And of course Swift knows all the words to “Hands Down.” As Vulture pointed out, there’s a lyrical overlap between Swift’s music and Dashboard Confessional that makes a certain sense: “The passionate drama, the bitter revenge, the hopeless romance: Tay and Chris have a lot in common.” You know what they really have in common? Emotion. Emo … tion.
Not that Taylor Swift is emo by the musical definition, but her songs are similar to Dashboard's in that both focus on relationships—their melodrama, their intimate details—and explore them with honest, unbridled, over-the-top emotion. And because of it, both are dismissed, in certain circles, as being unserious, and uncool. (Although maybe we’re in the midst of an emo revival these days? Or maybe we’re not.)
Little surprise there. Emotions are categorically uncool. Cool is effortless, cool is not caring too much. If emotion is inside the bar making a heartfelt toast, cool is outside loitering with its shirt untucked, a cigarette in its mouth, and a neutral, sleepy expression on its face. In real life, the rules of cool allow some feelings, sure, but in moderation. Or better yet, in private. Happiness could be cool; glee could not. Sadness could be cool, especially if it takes the form of brooding, but despair, probably not. I'm trying to think of an emotion that, in large quantities, could still be “cool.” Ennui?
One first learns emotions are uncool in middle school, when hormone-driven crushes are locked in eternal struggle with the need to conceal them from others at all costs, lest one be mocked. Adults won't mock you for your feelings (usually) but there's still a certain imperative to keep a lid on it, as grown-ups. Be “chill” in your relationships, be professional at work. When someone asks how you are, the acceptable answers are “good,” “fine,” or if your entire life is falling apart, “OK.”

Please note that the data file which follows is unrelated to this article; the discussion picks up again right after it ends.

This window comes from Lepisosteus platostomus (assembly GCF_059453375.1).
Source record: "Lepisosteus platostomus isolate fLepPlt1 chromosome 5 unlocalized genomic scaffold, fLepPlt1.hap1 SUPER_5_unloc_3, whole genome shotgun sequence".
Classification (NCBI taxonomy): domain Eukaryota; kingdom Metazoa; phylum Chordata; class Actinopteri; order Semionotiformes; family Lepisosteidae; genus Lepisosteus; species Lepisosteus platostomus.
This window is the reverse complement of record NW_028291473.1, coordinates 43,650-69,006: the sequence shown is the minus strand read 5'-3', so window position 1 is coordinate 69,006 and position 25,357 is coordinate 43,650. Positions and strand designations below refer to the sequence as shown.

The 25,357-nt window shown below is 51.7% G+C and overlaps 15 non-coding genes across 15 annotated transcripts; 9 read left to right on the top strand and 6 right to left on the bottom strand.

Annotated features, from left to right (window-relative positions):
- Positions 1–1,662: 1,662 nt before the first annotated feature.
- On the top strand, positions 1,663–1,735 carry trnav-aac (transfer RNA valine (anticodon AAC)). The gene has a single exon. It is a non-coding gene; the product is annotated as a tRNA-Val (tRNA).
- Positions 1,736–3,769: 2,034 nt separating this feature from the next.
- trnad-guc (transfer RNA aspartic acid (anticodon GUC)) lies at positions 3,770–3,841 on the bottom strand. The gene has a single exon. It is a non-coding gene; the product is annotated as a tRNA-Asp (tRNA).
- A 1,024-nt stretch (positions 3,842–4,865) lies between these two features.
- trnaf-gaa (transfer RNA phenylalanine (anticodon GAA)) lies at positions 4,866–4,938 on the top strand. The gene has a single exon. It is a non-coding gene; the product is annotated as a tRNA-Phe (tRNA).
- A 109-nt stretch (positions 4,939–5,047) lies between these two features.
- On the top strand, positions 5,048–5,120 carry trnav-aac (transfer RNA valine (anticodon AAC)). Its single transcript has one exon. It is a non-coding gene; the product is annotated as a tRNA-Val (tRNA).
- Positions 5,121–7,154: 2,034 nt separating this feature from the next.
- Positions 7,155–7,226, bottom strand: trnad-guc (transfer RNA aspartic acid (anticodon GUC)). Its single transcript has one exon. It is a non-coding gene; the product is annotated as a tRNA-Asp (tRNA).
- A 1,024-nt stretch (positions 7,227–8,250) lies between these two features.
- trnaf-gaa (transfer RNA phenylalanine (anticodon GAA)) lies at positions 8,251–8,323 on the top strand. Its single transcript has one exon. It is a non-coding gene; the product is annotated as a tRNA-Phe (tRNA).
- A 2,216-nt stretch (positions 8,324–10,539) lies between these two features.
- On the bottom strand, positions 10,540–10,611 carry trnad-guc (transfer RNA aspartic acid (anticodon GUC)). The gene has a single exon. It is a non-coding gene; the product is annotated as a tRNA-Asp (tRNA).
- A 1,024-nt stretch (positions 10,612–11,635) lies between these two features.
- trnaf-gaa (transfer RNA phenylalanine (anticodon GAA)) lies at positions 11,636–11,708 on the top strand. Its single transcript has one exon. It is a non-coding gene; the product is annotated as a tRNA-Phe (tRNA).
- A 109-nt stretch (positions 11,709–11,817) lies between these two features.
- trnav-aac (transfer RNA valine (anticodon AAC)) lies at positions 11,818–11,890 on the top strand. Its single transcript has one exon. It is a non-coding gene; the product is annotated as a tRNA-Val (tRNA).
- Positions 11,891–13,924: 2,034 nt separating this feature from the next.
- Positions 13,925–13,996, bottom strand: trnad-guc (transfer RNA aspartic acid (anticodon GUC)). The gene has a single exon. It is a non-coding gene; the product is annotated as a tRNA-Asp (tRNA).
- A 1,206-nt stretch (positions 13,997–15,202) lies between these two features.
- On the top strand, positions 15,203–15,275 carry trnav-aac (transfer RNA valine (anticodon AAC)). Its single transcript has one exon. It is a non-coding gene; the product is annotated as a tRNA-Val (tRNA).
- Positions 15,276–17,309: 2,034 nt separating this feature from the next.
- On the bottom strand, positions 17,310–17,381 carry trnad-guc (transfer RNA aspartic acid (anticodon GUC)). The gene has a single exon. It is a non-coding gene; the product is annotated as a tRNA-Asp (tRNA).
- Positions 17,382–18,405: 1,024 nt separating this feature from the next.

But there is a brief window of life where it seems earnest emotion can be cool, and it happened to coincide with when I discovered Dashboard: high school.
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High school is terrible in a lot of ways for most people. But in the midst of the bullying, and the stress, and the acne, the bright spot of the struggle is that it’s okay to struggle visibly. There seems to be room for expressing emotion publicly. I cringe now to think of the maudlin blog posts I wrote on my Xanga in 10th grade, but I was hardly alone. This was the norm, and it was true for people at all levels of the popularity hierarchy. To check if this is still the case today, I turned to my number one source on all things teen—my 16-year-old sister Kellie, who is a junior, firmly clenched in the lockjawed maw of high school.
“In high school, people expect you to be emotional,” she texted me. “You’re old enough to be past that pubescent awkwardness, but you’re still a kid in the eyes of adults. You kind of get away with it. On top of that, it’s just the fact that kids are finding out who they are, what they like, what they stand for. It’s all a lot, and certainly calls for these feelings. From kids who maybe aren’t so popular, to those who everyone around the school knows, emotions aren’t really something to be looked down upon. There’s no shame, whether you’re crying in the hallways or calling someone out over Twitter.”